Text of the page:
When Shelli was a new scrub nurse with only six months experience, she failed to anticipate that the surgeon would need a particular scalpel.Immediately, her preceptor deftly slapped the correct blade into the impatient surgeon’s outstretched hand with a glare in Shelli’s direction.The surgeon said nothing, but a look of disappointment briefly flashed across his face.At that moment, Shelli learned that if she was not on top of the surgeon’s needs, she would end up feeling embarrassed and looking incompetent.Shelli did not find this information in her orientation manual.
We learn these unspoken rules very quickly in order to survive.We know which physician not to ever call in the middle of the night, which nurse talks about us behind our back when we ask a question, and whether we should even bother to write up an incident report or approach a coworker with a concern we have about ‘their’ patient.This knowledge is vital to our survival because it determines whether or not we will be accepted by the group.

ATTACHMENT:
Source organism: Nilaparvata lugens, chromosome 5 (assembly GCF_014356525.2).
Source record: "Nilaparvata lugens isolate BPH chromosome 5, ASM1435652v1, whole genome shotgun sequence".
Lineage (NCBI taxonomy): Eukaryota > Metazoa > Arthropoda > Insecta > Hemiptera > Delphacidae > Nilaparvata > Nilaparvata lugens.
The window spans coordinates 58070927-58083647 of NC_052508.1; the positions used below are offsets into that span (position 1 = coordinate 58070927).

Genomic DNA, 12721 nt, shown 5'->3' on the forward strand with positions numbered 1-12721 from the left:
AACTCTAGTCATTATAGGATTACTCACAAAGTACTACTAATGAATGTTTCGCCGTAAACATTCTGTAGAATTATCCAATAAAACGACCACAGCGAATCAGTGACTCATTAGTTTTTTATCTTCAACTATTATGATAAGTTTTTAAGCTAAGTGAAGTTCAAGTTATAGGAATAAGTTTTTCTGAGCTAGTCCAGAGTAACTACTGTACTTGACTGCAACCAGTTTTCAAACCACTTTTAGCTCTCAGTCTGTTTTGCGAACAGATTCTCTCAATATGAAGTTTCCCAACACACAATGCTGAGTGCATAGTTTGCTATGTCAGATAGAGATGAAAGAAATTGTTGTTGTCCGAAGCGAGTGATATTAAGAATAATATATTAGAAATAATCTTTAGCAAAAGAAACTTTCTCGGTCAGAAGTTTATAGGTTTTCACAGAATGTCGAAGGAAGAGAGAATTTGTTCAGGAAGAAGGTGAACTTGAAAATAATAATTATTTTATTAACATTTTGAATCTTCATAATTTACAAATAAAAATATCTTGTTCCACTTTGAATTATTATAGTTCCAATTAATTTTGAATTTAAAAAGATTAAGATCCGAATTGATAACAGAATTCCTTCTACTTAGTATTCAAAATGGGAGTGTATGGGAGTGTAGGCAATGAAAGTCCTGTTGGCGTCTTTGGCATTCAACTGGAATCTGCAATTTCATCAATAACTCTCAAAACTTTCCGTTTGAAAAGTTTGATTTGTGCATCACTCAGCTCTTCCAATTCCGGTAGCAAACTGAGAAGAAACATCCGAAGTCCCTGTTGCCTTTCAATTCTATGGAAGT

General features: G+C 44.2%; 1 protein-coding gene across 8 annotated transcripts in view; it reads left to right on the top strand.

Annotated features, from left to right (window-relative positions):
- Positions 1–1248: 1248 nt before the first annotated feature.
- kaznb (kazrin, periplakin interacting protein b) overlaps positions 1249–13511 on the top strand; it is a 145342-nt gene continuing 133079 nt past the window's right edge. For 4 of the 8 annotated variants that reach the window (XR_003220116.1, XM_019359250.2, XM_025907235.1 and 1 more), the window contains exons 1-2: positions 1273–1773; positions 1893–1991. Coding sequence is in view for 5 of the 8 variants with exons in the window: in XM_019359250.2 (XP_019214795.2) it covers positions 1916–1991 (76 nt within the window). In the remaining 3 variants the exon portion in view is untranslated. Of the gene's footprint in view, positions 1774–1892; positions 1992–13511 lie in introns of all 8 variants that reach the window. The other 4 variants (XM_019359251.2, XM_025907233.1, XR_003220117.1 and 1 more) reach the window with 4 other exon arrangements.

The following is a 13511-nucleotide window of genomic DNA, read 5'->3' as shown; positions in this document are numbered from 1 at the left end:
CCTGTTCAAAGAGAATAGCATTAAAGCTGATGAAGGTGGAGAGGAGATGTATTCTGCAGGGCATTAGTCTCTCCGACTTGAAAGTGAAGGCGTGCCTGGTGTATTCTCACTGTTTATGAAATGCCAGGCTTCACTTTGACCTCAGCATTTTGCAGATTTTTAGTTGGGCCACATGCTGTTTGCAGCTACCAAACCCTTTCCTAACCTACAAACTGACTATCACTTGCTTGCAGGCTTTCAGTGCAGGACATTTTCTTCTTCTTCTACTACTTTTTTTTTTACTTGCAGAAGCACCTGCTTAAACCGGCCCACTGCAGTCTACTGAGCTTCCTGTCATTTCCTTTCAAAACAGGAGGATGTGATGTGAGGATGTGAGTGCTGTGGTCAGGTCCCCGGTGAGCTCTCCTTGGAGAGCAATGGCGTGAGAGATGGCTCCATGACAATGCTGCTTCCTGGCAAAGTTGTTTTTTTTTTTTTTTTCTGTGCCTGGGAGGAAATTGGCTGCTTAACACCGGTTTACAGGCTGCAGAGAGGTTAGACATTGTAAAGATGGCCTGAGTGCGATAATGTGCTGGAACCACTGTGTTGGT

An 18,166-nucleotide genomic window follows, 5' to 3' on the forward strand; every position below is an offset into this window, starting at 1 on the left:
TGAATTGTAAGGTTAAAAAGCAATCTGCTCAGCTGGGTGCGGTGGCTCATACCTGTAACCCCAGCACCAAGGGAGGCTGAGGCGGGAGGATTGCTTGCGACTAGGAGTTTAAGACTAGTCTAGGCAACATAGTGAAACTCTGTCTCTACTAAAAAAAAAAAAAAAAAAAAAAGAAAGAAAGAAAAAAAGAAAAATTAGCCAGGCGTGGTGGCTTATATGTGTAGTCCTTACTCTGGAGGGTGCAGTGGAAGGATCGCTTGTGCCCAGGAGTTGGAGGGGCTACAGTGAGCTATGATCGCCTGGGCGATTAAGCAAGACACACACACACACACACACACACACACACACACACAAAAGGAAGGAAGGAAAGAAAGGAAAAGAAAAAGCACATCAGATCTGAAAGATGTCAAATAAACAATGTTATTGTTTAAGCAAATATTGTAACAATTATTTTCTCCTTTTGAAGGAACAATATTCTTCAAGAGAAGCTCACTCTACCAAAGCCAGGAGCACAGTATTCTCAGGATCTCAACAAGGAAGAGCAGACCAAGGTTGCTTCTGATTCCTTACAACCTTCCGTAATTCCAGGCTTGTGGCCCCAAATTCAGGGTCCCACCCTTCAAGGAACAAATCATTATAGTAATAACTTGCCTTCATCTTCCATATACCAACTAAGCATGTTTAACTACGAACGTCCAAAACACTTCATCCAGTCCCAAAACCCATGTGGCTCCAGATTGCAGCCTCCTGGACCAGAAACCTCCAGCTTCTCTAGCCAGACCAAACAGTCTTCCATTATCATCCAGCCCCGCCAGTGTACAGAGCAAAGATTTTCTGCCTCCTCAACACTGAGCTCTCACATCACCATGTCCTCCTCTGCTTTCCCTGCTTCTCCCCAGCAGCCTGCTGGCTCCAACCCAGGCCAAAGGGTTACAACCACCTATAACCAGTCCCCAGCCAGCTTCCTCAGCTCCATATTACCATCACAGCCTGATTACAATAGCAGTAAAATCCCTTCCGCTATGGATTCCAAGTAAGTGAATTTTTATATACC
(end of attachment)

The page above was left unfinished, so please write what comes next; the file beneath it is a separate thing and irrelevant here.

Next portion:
To read the full article, click here: Nurses Heal Thyself: A Culture of Silence
Juice has partnered with Kathleen Bartholomew to create a two-part CD/DVD series that addresses the problem of nurse-to-nurse hostility and aims to provide the tools to end it. www.juicehealthcare.com.
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